Beyond Kobe, no Laker is off limits for a trade. If forced to bet, I'd lay money on Drew returning, but it's hardly a lock, especially when you consider the complexity of his situation. The Lakers must soon either roll the dice on Drew as the next franchise face, or cut bait and move him from a position of strength. The Lakers have precisely two trade assets (Gasol and Bynum) with high value, and between them, Drew has considerably more value. But he's also a potential cornerstone, leaving the team with a huge decision. I imagine the front office will use the offseason to gauge where Bynum's head is at, and his willingness to accept all that comes with being next in line after Kobe.

Right now, I'd hesitate to lock up Bynum, tremendous talent notwithstanding. Yes, he's just 24, but he's also been in the league for seven years as part of a championship franchise, so he knows what constitutes professionalism. It's reasonable to question whether he'll truly embrace being passed the proverbial "baton." However, I was encouraged, albeit guardedly, by some comments during an introspective exit interview. Below is his response when I asked about where he stands as a leader and how important that is to him.

"For the most part right now, obviously Kobe is our leader, followed by Pau," Bynum explained. "Right now, I'm just kind of sitting back. But I definitely need to mature and get the locker room to follow me. ... Have a presence, have an aura that demands my teammates’ respect, and so forth. That’s something I can definitely work on. ... If I'm gonna have a superstar-type career, then I'm gonna have to get there."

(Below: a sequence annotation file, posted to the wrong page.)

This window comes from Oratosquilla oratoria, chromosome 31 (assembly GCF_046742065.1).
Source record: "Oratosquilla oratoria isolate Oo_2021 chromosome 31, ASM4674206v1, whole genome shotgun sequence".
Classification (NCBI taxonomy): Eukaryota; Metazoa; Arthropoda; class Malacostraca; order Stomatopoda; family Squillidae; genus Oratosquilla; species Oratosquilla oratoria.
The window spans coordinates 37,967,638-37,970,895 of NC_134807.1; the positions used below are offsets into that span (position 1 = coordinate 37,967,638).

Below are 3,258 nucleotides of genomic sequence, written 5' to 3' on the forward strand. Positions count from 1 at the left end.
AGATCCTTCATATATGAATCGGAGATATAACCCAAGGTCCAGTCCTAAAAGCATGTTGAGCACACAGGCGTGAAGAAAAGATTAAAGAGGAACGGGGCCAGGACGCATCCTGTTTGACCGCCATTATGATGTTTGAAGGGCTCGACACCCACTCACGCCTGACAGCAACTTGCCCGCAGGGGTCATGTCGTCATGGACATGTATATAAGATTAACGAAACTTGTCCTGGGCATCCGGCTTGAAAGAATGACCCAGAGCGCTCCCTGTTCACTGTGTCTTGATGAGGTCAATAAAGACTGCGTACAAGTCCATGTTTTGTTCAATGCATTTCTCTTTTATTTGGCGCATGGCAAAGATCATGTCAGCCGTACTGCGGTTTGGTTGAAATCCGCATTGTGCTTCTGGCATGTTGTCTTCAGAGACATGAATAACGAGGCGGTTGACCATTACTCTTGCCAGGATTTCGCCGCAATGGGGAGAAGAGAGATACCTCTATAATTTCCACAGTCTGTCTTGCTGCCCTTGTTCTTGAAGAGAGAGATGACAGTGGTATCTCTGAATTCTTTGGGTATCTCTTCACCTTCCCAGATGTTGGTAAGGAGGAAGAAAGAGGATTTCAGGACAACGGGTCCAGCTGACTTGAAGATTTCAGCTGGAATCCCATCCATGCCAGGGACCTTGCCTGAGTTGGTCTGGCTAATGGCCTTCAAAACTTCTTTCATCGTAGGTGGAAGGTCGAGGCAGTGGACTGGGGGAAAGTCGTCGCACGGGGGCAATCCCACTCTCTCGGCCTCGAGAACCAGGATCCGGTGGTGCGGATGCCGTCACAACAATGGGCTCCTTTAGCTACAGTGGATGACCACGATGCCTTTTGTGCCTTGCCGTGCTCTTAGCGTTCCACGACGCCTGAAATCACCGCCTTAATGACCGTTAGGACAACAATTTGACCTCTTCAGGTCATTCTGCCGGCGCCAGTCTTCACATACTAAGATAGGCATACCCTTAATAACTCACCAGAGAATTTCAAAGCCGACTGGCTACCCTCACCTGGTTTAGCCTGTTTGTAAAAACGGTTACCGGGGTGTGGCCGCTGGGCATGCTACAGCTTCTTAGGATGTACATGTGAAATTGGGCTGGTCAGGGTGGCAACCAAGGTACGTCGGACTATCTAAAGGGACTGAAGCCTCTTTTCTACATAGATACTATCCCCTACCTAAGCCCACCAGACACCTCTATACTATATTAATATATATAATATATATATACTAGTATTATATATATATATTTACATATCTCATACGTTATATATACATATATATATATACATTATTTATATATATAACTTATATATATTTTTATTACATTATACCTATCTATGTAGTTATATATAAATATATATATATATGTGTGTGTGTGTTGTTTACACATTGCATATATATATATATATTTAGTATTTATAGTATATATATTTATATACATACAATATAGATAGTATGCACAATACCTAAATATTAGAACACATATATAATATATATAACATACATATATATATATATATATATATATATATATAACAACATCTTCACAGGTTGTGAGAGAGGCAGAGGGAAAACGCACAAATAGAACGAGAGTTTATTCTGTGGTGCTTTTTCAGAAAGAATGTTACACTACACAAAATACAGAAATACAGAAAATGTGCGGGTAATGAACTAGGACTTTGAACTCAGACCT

I liked how Bynum recognized that leadership doesn't happen unless people believe you have somewhere to take them, plus an element of earned respect. Leapfrogging Pau in the "Kobe eats first" buffet line may have increased Drew's status, but at the same time, the most influential voice over the last few seasons was probably Derek Fisher's, and he often subsisted on table scraps. Bynum's a long way from that level of respect, but self-awareness is a potentially big step toward attaining it.

Drew later acknowledged an ability to either "inflate" or "deflate" a locker room -- presumably with an eye on avoiding the latter scenario -- and the importance of making his teammates better. In his own words, Bynum was "up and down" along these lines, but he wants to be more consistent next season. Again, fantastic sentiments.

Still, words only carry so much weight. It's time to walk the talk. Any reasonable Lakers fan will tolerate occasional lapses from a burgeoning star. Few players are immune to missteps en route to becoming a legend. However, missteps stemming from a questionable attitude can't be tolerated, especially with so much at stake.



Previous 2011-12 report cards: